The Henry Review is nearly two years in the making. In that time, Treasury Secretary Ken Henry and his panel have reconsidered every tax and every line of Australia’s two income tax acts, adding up to almost 6000 pages.

All of that analysis has now been boiled down into 1000 pages, and, according to the AFR‘s John Kehoe, Henry recently likened his reform proposal privately as like “five GSTs”.

No wonder then that Treasurer Wayne Swan has had the tome in his hands since December, presumably attempting to craft the most politically pain-free response possible.

The Review’s ambitious terms of reference state:

“The comprehensive review of Australia’s tax system will examine and make recommendations to create a tax structure that will position Australia to deal with the demographic, social, economic and environmental challenges of the 21st century and enhance Australia’s economic and social outcomes.”

In our Wednesday editorial, we suggested that Rudd, after dumping the CPRS, was not a Prime Minister who looked set to go for serious reform:

…the sort of courage and risk-taking that drove the Government’s response to the GFC back in 2008 is needed, and needed on a regular basis.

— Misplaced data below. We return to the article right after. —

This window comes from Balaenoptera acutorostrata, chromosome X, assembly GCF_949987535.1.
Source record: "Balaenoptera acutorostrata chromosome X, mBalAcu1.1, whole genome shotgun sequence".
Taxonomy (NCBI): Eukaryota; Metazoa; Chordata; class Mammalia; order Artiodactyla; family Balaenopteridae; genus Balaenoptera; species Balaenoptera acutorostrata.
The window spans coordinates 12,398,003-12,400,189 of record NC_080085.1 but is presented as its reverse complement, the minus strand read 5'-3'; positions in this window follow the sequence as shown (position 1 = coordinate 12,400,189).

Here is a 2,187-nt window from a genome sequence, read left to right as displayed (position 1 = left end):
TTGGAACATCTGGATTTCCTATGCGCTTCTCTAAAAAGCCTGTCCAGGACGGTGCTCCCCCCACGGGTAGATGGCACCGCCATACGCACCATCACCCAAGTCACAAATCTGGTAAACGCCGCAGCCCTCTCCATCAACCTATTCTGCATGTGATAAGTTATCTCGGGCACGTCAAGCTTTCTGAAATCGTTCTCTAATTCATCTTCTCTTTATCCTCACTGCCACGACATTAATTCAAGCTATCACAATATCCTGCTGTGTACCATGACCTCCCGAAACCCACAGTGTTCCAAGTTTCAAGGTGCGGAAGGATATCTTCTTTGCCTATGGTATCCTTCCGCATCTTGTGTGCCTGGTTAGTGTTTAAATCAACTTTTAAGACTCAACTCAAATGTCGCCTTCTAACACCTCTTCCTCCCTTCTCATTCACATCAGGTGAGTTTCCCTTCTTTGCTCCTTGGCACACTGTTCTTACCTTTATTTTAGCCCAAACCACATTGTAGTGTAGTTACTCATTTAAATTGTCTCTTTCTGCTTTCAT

In today’s special Sunday edition of Crikey, our Canberra correspondent Bernard Keane, Business Spectator‘s Alan Kohler and Smart Company’s Patrick Stafford drill down into the details to determine whether Swan and co have the stomach for the real root-and-branch reform they initially requested back in those heady days of early power, before election year politics took hold.

And if the glitz and glamour of tax reform isn’t enough for you on a Sunday evening, check back to our Logies live blog on the Crikey website this evening as the Crikey team brings you up to the minute cutting edge commentary, live from 7.30 pm…

Peter Fray

Save 50% on a year of Crikey and The Atlantic.

The US election is in a little over a month. It seems that there’s a ridiculous twist in the story, almost every day.

Luckily for new Crikey subscribers, we’ve teamed up with one of America’s best publications, The Atlantic for the election race. Subscribe now to make sense of it all, and you’ll get a year of Crikey (usually $199) and a year’s digital subscription to The Atlantic (usually $70AUD), BOTH for just $129.

Peter Fray
Editor-in-chief of Crikey